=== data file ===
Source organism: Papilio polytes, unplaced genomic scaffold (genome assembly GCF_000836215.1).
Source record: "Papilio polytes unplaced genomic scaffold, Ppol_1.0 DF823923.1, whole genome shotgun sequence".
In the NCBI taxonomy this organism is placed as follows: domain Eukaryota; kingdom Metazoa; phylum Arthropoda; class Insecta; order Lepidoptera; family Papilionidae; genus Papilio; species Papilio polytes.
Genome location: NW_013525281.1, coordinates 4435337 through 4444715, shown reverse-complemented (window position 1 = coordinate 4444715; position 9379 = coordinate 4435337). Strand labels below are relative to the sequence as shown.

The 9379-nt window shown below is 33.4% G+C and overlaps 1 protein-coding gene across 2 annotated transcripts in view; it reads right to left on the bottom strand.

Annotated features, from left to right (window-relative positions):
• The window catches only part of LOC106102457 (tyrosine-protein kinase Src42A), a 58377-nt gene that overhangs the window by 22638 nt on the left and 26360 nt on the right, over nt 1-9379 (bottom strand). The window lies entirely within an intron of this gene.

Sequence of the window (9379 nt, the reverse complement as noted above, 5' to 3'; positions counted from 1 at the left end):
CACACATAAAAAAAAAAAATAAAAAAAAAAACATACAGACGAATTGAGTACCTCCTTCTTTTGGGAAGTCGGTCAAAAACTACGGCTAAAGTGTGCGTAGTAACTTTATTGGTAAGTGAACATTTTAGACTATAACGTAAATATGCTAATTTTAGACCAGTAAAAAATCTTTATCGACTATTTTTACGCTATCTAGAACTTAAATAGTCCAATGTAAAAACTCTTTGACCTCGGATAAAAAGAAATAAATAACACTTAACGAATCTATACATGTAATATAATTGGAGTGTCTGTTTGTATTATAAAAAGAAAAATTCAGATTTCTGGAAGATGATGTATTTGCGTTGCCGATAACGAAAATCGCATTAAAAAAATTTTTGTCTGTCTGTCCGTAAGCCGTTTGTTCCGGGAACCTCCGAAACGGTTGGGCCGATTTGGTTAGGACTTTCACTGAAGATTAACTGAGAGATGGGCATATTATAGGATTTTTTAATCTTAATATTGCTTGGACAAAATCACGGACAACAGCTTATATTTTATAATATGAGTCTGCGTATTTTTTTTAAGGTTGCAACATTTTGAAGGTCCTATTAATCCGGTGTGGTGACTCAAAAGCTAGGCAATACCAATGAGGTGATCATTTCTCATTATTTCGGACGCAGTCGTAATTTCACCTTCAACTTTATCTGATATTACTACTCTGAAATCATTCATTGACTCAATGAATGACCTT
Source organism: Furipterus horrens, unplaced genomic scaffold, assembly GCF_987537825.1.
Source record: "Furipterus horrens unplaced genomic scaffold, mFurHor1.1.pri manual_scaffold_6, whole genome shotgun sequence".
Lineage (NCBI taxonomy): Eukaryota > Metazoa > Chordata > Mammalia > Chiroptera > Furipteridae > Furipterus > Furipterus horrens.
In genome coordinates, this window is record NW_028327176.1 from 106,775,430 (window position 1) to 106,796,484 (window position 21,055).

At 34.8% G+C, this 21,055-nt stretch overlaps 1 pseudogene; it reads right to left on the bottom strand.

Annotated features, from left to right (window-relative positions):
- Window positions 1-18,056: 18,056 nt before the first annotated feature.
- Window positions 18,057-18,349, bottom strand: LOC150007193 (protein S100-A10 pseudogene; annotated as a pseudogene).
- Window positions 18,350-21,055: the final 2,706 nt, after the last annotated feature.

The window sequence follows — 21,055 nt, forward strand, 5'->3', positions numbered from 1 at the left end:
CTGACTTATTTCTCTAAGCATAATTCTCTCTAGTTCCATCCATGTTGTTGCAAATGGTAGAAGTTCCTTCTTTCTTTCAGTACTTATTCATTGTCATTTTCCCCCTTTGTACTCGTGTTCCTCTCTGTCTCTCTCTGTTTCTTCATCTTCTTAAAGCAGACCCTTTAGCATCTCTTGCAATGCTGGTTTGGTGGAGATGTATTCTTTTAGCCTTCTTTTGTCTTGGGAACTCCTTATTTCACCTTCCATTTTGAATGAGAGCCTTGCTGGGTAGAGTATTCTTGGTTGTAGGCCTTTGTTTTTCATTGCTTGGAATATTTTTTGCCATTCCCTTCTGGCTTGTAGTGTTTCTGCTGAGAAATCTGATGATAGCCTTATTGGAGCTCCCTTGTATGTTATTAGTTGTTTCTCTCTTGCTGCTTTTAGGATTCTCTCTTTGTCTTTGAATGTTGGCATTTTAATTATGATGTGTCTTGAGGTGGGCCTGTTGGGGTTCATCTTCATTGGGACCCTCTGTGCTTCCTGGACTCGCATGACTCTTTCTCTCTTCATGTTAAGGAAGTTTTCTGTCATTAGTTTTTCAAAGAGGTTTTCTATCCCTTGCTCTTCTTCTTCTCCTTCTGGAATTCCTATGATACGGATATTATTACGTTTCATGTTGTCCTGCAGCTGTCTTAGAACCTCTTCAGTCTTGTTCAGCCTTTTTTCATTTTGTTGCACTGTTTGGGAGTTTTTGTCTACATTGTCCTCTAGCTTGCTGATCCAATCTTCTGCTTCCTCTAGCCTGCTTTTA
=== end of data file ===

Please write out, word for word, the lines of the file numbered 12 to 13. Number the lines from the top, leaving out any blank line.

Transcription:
Lineage (NCBI taxonomy): Eukaryota > Metazoa > Chordata > Mammalia > Chiroptera > Furipteridae > Furipterus > Furipterus horrens.
In genome coordinates, this window is record NW_028327176.1 from 106,775,430 (window position 1) to 106,796,484 (window position 21,055).